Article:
Niki Lauda summed up the Bahrain Grand Prix. ‘This race,’ said the three-time World Champion, ‘has shown that all this bullsh*t that was talked about racing in general – the noise, the engines – is rubbish.’
It’s true that Lauda was speaking in his role as non-executive chairman of Mercedes F1. It is also true that he was giving his typically direct opinion not long after Mercedes had scored a one-two finish for the second race in succession.
But there was a lot of truth behind the adrenalin-charged statement. Lewis Hamilton may have beaten Nico Rosberg but no one – least of all Lauda – knew if that would continue to be the order as the Mercedes duo started the last of 57 laps. Indeed, there was reasonable doubt they would they finish at all, such had been the intensity of the competition from the start.
A small mistake by Hamilton had given pole to Rosberg. You could say that Hamilton then won the race when he sat it out with his team-mate and took the lead into the first corner. Hamilton stayed in front – just – as the silver cars pulled out 20 seconds on huge battles for places in the top 10.
It was clear that the Mercedes race would be decided on strategy, Hamilton choosing to leave the slower tyre until the final stint whereas Rosberg got rid his of Hard tyre between the two pit stops.
It seemed that Hamilton had called it right when he opened a nine-second gap over Rosberg with 20 laps and the final stop to go. But the race – and Esteban Gutierrez – was turned on its head when Pastor Maldonado emerged from the pits and tipped the passing Sauber into a roll at the first corner, bringing out the Safety Car.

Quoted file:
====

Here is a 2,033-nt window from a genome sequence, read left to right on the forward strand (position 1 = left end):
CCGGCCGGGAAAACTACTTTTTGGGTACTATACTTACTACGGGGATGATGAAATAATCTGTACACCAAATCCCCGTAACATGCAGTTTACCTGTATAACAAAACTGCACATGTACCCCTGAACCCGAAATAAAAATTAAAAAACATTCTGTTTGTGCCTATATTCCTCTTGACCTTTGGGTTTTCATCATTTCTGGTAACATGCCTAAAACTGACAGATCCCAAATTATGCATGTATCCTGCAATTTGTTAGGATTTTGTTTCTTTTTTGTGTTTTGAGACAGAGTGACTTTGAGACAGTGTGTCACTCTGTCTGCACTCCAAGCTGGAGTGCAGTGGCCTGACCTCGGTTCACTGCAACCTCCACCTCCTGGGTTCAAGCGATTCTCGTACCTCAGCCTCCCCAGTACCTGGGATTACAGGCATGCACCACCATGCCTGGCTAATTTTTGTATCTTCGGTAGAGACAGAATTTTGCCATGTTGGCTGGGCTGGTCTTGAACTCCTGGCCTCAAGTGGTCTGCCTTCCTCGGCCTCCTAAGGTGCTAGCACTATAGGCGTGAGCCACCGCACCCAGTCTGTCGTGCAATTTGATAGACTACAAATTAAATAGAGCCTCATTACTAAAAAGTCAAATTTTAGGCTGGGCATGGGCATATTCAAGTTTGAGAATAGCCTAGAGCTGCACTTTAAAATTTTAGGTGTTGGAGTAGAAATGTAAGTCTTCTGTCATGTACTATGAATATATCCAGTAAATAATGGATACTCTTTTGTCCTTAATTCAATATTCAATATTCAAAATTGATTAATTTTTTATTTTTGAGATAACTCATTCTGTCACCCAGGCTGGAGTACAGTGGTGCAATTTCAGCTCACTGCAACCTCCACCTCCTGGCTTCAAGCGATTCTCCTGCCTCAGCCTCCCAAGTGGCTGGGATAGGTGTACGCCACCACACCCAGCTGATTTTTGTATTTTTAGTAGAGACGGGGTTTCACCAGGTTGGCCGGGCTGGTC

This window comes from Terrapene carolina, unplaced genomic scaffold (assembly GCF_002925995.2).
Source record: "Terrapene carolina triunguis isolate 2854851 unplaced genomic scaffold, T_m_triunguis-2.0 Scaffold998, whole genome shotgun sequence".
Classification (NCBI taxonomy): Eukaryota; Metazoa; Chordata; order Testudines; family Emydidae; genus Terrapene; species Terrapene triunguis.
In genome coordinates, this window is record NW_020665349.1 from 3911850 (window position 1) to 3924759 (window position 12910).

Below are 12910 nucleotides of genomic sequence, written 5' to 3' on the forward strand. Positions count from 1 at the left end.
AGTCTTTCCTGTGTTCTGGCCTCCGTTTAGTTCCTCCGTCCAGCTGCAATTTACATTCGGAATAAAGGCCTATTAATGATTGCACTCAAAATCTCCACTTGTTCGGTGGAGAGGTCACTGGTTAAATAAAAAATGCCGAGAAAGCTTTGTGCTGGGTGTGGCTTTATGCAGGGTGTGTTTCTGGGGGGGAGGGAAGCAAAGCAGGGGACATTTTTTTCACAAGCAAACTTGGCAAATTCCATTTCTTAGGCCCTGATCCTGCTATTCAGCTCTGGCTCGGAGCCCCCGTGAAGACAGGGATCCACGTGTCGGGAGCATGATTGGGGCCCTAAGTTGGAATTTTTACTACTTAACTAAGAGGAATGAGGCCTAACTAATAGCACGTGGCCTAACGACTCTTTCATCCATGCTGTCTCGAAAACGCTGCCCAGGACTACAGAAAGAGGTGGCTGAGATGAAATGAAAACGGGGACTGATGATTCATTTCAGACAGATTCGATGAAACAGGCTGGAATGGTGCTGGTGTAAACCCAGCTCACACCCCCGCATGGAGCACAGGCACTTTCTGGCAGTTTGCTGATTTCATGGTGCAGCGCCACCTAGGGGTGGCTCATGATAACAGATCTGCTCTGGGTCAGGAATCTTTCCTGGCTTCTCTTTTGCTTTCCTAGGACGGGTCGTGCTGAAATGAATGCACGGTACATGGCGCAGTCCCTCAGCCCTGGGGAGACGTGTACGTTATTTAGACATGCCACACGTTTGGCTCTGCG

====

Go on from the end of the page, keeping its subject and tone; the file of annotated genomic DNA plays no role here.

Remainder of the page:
As the leaders dived into the pits and the field closed up, not only had Hamilton’s advantage disappeared but he was also on the Hard tyre, Rosberg on the Soft, for the final stint. In a truly no-holds-barred breath-taking battle, the Mercedes pair ran wheel to wheel, Hamilton maintaining his position by the narrowest of margins.
‘Man, that was some race!’ exclaimed an elated Hamilton. ‘Being on the Prime (Hard) was a killer. It was to the max; the hardest thing. Nico was so quick at the end. I thought he was coming by at some point But I just managed to do it. It was real racing. By that I mean it as like when Nico and I used to be in karting. Really great racing.’
Rosberg concurred but made no attempt to hide how disappointed he had been not to win from pole.
‘For sure, I’m not happy with second,’ said Rosberg. ‘I was quicker today and didn’t manage to get by him. He did a better job. I need to go one better next time. It was very, very intense out there; really aggressive; we were putting everything into it. So many times I thought I’d got him and he came back at me.’
Inter-team battles were not confined to Mercedes. Felipe Massa jumped from seventh to third at start, Valtteri Bottas getting the jump on his team-mate at the first pit stop. In the end, Massa was back in front but such was the fierce competition elsewhere that the Williams pair finished seventh and eighth.
A strong performance saw Sergio Perez produce his best F1 performance as he battled long and hard with Nico Hulkenberg to finish third. The Force Indias were split in the final stages by Daniel Ricciardo, the Red Bull driver laying down another marker when he overtook Sebastian Vettel in another very close in-house battle. Such was the remarkable competitiveness near the front of the field that Ferrari were left struggling and had to be happy with the final points positions as Fernando Alonso and Kimi Raikkonen came home ninth and tenth, a long way off the Mercedes pace.
‘For sure we’re strong as a team and it’s a nice moment to be in,’ confirmed Rosberg. ‘Yeah, I’m disappointed but, at the end of the day, I’m still leading the championship by 11 points. Onwards and upwards to the next race!’
Round 4 will be the Chinese Grand Prix on 20 April.